As for the site of the city itself, it seems to have been created by nature for the capital of the world. It stands in Europe but looks out over Asia, and has Egypt and Africa on its right. Although these latter are not near, yet they are linked to the city owing to ease of communication by sea. On the left lie the Black Sea and the Sea of Azof, round which many nations dwell and into which many rivers flow on all sides, so that nothing useful to man is produced through the length and breadth of these countries which cannot be transported by sea to Constantinople with the utmost ease. On one side the city is washed by the Sea of Marmora; on another side a harbour is formed by a river which Strabo calls, from its shape, the Golden Horn. On the third side it is joined to the mainland, and thus resembles a peninsula or promontory running out with the sea on one side, on the other the bay formed by the sea and the above-mentioned river. From the centre of Constantinople there is a charming view over the sea and the Asiatic Olympus, white with eternal snow.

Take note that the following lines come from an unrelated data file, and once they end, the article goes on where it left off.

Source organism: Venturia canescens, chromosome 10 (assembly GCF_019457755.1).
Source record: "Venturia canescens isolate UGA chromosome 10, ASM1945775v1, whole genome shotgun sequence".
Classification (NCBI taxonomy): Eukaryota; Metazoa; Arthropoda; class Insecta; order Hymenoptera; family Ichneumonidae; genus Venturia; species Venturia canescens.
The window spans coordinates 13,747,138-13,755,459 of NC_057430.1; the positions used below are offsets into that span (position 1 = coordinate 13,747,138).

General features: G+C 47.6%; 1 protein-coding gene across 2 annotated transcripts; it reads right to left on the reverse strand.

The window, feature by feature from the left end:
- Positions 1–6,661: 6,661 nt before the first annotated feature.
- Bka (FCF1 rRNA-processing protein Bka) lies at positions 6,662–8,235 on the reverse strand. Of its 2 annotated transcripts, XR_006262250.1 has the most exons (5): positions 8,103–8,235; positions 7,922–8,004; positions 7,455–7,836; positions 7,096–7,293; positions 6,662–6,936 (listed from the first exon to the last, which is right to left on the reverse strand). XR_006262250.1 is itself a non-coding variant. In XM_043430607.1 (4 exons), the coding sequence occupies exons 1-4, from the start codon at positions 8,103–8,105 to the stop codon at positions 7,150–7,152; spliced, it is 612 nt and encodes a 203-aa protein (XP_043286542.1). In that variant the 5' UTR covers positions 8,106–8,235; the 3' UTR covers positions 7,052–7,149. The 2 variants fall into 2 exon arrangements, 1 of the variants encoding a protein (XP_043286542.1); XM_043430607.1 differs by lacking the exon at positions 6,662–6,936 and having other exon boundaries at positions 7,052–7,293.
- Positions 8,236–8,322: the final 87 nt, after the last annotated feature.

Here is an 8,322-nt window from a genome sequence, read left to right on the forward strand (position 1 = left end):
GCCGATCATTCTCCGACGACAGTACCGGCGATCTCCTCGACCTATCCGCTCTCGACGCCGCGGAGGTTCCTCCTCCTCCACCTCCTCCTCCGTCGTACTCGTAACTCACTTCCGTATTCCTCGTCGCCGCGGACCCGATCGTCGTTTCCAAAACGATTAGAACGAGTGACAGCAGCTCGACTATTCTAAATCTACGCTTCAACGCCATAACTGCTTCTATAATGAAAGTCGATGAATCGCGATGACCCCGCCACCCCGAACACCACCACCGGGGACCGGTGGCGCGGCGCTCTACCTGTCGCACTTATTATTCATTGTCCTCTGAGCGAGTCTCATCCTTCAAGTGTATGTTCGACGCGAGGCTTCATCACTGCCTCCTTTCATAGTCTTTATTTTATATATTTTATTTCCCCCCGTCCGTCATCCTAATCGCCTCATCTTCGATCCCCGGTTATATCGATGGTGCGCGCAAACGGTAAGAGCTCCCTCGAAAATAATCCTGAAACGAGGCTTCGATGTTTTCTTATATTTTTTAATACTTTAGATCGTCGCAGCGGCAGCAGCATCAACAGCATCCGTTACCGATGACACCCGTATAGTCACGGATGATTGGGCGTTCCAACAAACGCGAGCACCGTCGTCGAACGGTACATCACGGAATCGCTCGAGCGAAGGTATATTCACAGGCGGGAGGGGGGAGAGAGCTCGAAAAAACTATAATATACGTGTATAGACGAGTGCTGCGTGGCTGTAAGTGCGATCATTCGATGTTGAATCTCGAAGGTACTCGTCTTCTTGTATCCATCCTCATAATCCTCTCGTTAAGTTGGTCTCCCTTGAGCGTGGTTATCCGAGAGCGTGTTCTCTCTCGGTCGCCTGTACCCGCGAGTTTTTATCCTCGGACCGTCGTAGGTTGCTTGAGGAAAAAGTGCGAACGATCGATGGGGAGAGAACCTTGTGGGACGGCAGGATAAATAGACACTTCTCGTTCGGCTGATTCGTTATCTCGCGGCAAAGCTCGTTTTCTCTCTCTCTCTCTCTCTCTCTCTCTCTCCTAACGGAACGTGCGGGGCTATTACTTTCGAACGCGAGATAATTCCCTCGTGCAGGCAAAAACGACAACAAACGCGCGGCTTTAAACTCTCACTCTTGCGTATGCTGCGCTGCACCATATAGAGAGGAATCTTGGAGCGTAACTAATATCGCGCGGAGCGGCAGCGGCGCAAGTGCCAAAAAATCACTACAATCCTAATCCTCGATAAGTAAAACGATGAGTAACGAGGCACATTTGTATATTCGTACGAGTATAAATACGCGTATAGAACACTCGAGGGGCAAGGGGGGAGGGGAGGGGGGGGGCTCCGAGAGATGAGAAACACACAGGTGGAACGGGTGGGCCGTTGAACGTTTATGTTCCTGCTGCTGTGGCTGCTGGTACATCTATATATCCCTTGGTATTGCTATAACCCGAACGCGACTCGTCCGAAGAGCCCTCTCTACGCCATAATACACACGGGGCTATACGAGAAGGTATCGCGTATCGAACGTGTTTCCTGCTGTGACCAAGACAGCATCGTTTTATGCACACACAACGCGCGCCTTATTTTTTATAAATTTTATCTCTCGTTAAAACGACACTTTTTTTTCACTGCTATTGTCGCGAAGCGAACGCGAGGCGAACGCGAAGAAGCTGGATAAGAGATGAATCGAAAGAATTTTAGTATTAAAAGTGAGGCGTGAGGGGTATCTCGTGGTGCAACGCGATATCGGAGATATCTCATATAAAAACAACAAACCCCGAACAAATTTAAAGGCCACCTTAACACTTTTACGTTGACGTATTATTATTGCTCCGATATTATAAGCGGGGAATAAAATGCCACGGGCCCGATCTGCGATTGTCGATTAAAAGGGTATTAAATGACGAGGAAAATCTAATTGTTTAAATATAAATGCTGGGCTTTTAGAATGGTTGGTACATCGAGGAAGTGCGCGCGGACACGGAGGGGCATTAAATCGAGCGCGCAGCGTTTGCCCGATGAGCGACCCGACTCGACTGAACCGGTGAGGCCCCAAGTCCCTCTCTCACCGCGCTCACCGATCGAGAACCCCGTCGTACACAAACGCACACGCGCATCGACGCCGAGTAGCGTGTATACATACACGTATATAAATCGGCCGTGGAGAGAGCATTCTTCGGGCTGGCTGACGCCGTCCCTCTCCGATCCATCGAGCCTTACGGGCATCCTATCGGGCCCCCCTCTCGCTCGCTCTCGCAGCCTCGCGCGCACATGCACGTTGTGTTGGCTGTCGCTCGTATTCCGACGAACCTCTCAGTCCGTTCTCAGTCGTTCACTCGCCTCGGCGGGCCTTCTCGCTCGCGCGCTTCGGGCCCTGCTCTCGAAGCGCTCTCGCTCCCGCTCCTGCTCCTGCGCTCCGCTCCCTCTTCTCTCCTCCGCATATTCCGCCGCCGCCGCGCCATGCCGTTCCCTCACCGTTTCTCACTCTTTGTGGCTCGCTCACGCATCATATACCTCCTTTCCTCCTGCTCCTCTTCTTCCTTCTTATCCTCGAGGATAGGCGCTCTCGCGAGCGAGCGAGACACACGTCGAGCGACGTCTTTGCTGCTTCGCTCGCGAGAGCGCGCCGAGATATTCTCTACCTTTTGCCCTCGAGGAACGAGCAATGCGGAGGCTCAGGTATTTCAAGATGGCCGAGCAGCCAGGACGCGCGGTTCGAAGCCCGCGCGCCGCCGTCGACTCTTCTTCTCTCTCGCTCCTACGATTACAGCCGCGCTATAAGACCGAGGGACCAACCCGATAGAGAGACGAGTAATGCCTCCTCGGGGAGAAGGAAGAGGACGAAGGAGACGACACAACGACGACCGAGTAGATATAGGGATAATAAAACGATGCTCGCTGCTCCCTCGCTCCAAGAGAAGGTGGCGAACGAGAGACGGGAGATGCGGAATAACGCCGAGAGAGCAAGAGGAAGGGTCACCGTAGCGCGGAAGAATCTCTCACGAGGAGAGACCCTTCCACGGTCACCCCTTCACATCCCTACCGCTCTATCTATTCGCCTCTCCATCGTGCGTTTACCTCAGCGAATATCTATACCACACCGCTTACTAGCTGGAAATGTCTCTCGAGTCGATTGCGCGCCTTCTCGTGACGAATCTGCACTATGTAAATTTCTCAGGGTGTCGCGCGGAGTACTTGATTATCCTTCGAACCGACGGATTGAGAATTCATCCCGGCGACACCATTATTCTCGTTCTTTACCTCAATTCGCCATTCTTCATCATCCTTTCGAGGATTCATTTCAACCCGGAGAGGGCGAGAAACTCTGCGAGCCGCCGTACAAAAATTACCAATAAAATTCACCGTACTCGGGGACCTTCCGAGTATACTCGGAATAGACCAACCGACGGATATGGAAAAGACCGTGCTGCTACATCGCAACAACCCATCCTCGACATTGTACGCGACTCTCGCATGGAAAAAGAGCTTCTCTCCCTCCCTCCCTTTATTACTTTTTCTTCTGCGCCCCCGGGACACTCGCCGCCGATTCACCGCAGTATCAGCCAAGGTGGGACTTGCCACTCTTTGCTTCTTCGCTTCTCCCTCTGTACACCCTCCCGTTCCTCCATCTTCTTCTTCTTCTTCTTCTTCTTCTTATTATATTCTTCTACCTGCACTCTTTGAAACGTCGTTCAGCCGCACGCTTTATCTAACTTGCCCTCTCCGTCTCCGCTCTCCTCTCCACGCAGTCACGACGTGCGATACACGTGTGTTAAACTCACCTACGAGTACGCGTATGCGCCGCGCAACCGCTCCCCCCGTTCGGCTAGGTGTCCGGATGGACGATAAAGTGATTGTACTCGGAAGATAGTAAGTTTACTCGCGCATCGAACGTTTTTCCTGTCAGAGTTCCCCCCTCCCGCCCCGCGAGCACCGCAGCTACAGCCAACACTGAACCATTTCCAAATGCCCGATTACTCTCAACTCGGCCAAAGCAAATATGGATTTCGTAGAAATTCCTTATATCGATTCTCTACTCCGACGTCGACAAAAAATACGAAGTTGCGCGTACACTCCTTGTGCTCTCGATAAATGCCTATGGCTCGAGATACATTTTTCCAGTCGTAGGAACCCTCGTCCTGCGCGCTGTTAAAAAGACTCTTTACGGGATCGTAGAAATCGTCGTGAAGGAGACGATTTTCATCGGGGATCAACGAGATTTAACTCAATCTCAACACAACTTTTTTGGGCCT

The sea is everywhere full of fish, either making their way down, as is their habit, from the Sea of Azof and the Black Sea through the Bosporus and the Sea of Marmora to the Aegean and Mediterranean, or else on their journey up thence to the Black Sea. They travel in such large and densely packed shoals that they can sometimes even be captured by hand. Mackerel, tunny, mullet, bream, and sword-fish are caught in great abundance. The fishermen are usually Greeks rather than Turks. The latter, however, do not despise fish when they are placed before them, provided they are of the kind which they regard as clean; they would sooner take deadly poison than eat the other kinds. I may mention in passing that a Turk would rather have his tongue cut out or his teeth drawn than taste any food which he looks upon as unclean—frogs, for example, and snails and tortoises. The Greeks entertain similar scruples. I had engaged a boy of the Greek religion to serve as a caterer in my household. The other servants had never been able to induce him to eat shell-fish, until one day they placed before him a plate of them so cooked and seasoned that, thinking that they were some other kind of fish, he ate most heartily of them. But when he learnt from their laughter and derision and from the shells which were afterwards shown to him that he had been deceived, you cannot imagine how upset he was. He retired to his chamber and indulged in endless vomiting and tears and misery. It would take fully two months’ pay, he said, to atone for his sin; for the Greek priests are in the habit of charging those who have confessed to them a greater or a less sum for absolution according to the nature and gravity of the offence, and will only grant absolution to those who pay them the price they ask.